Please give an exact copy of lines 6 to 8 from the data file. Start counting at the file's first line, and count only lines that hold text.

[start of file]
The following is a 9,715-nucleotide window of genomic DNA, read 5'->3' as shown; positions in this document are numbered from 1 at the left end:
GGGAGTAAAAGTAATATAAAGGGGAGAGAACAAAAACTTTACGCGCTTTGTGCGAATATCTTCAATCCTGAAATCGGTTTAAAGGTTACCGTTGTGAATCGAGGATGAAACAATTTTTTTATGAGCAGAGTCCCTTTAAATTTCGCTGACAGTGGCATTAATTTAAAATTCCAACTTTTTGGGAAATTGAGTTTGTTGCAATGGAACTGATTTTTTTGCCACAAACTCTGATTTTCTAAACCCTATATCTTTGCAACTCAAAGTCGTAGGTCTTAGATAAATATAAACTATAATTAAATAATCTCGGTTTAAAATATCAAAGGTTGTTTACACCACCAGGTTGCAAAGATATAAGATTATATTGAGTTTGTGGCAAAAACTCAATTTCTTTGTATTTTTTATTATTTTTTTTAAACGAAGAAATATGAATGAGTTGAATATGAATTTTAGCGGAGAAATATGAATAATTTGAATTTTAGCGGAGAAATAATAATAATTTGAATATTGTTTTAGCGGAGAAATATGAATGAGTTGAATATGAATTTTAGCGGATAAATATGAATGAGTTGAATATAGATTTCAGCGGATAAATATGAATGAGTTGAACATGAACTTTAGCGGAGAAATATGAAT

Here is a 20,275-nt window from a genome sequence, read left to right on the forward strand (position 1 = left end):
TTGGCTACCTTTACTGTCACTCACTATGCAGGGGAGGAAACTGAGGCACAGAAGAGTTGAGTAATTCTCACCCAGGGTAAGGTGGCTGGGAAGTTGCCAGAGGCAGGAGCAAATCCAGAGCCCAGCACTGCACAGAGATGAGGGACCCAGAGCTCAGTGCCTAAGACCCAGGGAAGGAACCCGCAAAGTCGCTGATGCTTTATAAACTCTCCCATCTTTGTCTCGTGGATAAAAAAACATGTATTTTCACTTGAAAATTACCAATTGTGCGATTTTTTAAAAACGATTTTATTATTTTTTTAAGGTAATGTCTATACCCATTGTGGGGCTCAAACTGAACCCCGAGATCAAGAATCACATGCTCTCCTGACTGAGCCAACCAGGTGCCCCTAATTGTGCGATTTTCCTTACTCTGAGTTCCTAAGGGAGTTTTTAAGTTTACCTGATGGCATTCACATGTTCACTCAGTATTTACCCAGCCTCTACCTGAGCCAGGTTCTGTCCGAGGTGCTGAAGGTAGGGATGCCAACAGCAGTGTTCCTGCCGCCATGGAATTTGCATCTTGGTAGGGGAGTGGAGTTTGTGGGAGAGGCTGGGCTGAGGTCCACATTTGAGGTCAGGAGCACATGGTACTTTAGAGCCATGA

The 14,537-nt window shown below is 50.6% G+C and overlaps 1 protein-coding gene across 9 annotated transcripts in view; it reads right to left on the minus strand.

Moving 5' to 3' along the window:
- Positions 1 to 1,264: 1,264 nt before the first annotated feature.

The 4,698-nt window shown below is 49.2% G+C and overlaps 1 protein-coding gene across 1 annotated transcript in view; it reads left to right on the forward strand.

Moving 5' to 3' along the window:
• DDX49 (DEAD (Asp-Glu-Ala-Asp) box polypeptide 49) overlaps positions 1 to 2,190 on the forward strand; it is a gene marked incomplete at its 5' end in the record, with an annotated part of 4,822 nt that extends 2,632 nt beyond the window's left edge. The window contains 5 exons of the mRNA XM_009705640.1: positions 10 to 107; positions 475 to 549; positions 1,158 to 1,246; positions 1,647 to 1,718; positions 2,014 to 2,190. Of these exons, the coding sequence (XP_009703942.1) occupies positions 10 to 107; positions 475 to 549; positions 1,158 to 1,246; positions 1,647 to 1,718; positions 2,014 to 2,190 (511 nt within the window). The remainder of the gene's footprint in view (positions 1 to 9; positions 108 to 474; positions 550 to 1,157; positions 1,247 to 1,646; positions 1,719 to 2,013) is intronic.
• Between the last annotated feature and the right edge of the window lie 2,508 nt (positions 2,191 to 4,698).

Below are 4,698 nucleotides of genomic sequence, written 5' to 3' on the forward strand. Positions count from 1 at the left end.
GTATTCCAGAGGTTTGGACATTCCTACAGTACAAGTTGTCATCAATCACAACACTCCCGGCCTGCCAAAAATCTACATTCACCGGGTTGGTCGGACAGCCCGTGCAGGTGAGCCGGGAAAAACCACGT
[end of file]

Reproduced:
Moving 5' to 3' along the window:
- Positions 1 to 1,264: 1,264 nt before the first annotated feature.

The 4,698-nt window shown below is 49.2% G+C and overlaps 1 protein-coding gene across 1 annotated transcript in view; it reads left to right on the forward strand.